A Get ‘Divorced’ from the Ground
“A get may be written on anything: on an olive leaf; on the horn of a cow, and then he must give her the cow (for the divorce to be valid).
This teaching in the Mishna does not mention that he must give his wife the entire olive tree, despite it teaching immediately afterwards that he must give her the entire cow, even though he wrote the get only on its horn. This seems to imply that he wrote the get on the leaf after it was detached from the tree, and not while it was still connected, which is consistent with the Rashi’s commentary.
One reason offered by the commentaries is that the get must be written on an object that is fit to be given to her “from hand to hand.” The basis for this is in understanding the wording of the verse in the Torah that mandates the procedure for divorce: “And he writes for her a bill of divorce and places it into her hand.” (Devarim 24”) This wording implies that the get be an object that can be transferred from his hand to her hand, excluding a tree that is connected to the ground. (See the notes of the Rashash, who suggests this explanation and then proceeds to question it on the basis of other teachings, leaving the topic open for further study.)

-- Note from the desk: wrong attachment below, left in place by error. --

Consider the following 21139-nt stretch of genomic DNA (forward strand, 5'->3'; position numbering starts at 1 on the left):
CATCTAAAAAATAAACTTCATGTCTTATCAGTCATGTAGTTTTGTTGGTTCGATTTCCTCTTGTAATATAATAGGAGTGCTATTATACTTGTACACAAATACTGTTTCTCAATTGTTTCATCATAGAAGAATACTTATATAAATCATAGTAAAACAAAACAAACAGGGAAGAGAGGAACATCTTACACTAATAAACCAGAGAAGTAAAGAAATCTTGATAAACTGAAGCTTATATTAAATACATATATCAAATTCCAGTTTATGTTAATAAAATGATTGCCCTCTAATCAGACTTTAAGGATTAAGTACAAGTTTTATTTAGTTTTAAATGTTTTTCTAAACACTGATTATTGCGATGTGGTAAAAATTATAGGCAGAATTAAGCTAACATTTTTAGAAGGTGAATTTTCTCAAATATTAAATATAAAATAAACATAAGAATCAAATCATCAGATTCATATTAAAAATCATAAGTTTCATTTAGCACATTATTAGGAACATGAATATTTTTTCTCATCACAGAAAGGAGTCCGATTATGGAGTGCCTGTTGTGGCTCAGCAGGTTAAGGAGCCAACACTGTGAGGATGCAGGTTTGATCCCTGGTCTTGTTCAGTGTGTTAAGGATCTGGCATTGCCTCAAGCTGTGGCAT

A Blank Get or Invisible Writing?
Shmuel said. “If a man gave his wife a blank paper for divorce, she is divorced — since he may have written the get on the paper with (an ‘invisible ink’) called mei millin.”
The gemara challenges this halachic statement of Shmuel from a tosefta that teaches that the get must have writing on it for it to be valid. The answer provided by the gemara on behalf of Shmuel is that the “blank” paper was in fact checked with a certain substance (called maya d’nara), and the text of the get appeared. (This substance is a type of dye that is put on the paper and causes the “invisible” letters that were written and absorbed into the paper to now come to the surface and appear to the eye — Rashi. Tosefot cites Rabbeinu Chananel and the Aruch as teaching that this substance is made from the peel of a pomegranate.)
Even if the text appears in this manner, asks the gemara, it was not apparent when the get was given to the wife — so why should Shmuel say she is indeed divorced? The gemara clarifies and concludes that Shmuel really meant that she is in a state called “doubtfully divorced,” and may not marry a kohen. The doubt is regarding how well the letters written there were absorbed into the paper, and, depending on this factor, whether or not to consider it a kosher get. This halacha is codified in Shulchan Aruch Even Ha’ezer 135:4.
Tosefot adds a novel twist. According to this conclusion that the divorce is only doubtful, this doubt exists even if the paper was not checked with the “litmus test.” We still have a concern that he wrote the get with an ink that was absorbed into the paper. However, Tosefot adds, if the paper is indeed checked and no text is found, it can clearly be concluded that the get is not valid, beyond any shadow of a doubt.